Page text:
WASHINGTON (AP) — The National Archives said it plans to release 2,000 pages of documents from former President Bill Clinton’s administration on Friday, covering a wide range of topics including Vice President Al Gore’s 2000 campaign, gays in the military and the Supreme Court nominations of Justices Ruth Bader Ginsburg and Stephen Breyer.
The papers have been closely watched this spring as former Secretary of State Hillary Rodham Clinton considers a second presidential campaign. The former first lady’s new book on her State Department years, “Hard Choices,” will be released Tuesday.
More than 15,000 pages of records from the Clinton White House have been distributed since February, offering details into the administration’s unsuccessful attempt to overhaul the health care system, how it responded to GOP victories in the 1994 elections and how the former first lady’s aides sought to shape her public image.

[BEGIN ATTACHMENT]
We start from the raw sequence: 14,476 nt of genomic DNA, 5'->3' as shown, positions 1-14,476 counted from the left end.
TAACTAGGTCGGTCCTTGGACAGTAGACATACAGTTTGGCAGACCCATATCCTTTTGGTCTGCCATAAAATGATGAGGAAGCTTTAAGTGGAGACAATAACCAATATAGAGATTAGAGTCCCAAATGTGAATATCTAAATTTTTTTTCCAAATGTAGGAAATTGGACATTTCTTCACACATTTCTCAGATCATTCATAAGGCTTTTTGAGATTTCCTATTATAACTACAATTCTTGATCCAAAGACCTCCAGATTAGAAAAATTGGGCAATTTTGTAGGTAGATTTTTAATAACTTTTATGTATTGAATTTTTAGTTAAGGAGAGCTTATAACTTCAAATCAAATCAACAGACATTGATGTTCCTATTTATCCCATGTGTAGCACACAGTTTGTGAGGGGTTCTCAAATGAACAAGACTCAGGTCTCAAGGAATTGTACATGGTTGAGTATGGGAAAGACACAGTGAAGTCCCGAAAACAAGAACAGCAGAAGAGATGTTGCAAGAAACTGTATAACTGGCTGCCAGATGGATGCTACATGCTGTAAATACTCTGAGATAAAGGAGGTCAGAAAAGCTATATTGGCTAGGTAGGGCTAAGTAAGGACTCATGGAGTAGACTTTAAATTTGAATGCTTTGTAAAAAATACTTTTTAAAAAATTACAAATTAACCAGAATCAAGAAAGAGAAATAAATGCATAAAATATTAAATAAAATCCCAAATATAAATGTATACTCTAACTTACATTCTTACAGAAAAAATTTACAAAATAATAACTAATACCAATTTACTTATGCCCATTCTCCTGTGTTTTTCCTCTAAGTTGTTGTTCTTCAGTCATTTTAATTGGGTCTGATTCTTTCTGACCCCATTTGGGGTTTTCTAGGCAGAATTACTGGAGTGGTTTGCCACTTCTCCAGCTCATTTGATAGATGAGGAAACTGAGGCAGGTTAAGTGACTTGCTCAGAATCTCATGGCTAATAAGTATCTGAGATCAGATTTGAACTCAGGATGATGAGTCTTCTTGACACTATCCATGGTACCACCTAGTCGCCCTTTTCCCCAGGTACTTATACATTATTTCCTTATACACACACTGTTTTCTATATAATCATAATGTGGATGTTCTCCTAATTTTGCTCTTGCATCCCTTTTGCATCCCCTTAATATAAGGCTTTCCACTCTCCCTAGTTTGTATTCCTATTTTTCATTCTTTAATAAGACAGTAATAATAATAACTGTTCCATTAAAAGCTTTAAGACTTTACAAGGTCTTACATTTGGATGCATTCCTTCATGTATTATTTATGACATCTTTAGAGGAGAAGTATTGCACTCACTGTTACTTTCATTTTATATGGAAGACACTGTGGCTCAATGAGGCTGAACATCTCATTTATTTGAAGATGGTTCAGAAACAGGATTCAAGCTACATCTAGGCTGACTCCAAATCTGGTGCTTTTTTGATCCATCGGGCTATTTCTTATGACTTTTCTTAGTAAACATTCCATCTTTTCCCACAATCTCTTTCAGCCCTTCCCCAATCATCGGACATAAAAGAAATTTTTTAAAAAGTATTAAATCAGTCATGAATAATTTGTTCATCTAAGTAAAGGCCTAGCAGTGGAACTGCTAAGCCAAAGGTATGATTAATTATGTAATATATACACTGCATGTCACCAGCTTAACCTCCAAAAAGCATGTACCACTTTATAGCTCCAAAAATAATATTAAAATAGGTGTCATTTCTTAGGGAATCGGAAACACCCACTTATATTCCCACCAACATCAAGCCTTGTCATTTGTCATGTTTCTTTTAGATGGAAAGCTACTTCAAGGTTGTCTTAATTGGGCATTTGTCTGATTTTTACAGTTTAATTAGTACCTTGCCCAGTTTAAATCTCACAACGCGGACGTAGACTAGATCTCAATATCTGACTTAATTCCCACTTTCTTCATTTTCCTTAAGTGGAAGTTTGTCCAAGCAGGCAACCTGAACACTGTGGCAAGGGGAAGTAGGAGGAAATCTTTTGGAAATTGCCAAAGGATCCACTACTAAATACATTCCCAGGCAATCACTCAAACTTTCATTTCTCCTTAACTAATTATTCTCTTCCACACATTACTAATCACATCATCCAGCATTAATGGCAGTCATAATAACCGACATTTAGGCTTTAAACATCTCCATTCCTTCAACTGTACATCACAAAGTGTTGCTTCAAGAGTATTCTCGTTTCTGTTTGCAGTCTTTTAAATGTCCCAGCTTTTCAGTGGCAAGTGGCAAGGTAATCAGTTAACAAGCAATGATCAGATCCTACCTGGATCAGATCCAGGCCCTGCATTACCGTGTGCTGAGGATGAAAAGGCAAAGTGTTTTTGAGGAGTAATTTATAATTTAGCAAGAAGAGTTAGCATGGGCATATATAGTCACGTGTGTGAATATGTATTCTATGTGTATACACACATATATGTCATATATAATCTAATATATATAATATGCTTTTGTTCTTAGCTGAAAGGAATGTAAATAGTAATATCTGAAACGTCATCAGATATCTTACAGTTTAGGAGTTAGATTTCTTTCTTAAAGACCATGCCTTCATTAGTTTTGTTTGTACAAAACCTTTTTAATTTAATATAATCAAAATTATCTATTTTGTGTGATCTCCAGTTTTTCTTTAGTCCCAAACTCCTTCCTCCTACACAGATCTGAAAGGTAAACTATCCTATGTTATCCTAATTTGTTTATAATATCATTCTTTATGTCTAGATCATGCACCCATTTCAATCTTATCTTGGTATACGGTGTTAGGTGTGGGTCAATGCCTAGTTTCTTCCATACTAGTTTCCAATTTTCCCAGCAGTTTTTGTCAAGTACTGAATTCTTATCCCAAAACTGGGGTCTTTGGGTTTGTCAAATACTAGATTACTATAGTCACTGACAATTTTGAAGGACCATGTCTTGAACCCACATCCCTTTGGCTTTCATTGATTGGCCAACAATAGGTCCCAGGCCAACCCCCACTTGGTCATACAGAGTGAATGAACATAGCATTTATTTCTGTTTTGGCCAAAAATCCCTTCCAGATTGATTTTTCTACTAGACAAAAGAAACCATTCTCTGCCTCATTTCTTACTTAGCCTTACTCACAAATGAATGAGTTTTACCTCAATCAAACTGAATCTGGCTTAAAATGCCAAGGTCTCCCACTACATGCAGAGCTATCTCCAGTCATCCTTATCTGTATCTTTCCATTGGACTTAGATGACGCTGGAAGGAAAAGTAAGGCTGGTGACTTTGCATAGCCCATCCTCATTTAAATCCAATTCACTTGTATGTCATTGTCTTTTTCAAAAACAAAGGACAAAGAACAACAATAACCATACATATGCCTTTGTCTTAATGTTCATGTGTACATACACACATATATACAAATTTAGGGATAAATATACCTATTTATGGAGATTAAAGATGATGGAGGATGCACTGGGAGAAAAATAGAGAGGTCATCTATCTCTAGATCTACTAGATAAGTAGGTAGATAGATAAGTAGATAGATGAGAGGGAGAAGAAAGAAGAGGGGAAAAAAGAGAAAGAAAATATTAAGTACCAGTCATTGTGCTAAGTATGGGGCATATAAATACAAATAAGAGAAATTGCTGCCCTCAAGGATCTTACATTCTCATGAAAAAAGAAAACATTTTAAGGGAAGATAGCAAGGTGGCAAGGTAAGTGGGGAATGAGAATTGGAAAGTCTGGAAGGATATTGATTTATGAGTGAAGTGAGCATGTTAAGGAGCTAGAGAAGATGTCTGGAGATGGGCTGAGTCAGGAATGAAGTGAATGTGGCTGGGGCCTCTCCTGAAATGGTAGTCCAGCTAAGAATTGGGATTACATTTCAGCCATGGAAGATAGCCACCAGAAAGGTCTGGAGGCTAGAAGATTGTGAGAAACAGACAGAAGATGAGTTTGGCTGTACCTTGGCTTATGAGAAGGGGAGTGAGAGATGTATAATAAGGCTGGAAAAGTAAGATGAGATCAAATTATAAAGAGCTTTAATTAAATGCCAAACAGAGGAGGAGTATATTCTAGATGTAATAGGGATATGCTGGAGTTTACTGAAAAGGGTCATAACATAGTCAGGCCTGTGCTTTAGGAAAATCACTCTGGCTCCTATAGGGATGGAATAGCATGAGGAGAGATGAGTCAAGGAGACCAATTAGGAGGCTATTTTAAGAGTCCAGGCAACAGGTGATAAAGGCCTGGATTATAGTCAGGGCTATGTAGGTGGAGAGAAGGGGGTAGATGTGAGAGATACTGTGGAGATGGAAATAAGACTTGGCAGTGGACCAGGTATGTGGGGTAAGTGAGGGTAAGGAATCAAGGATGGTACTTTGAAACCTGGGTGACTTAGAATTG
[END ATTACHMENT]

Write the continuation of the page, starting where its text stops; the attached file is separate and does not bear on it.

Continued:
Friday’s records could offer more insight into Clinton’s decisions during the 1990s.
Gore’s presidential campaign dominated the final year of the administration — including a lengthy recount saga in Florida — and he ultimately lost to George W. Bush despite winning the popular vote. Clinton’s administration created the controversial “don’t ask, don’t tell” military policy that addressed gays serving in the armed services, and it dealt with two Supreme Court vacancies during his first term.
Another topic will involve records related to the 1963 assassination of President John F. Kennedy. Congress passed the President John F. Kennedy Assassination Records Collection Act of 1992, which established an assassination records review board during Clinton’s tenure to carry out release of records.
Other topics will include the administration’s handling of international crises in Rwanda and the former Yugoslavia; its response to terrorism; the Oklahoma City bombing and efforts to spread democratic reform in Cuba.
The memos, drafts of speeches and other papers are being disseminated through the Clinton Presidential Library in Little Rock, Arkansas.
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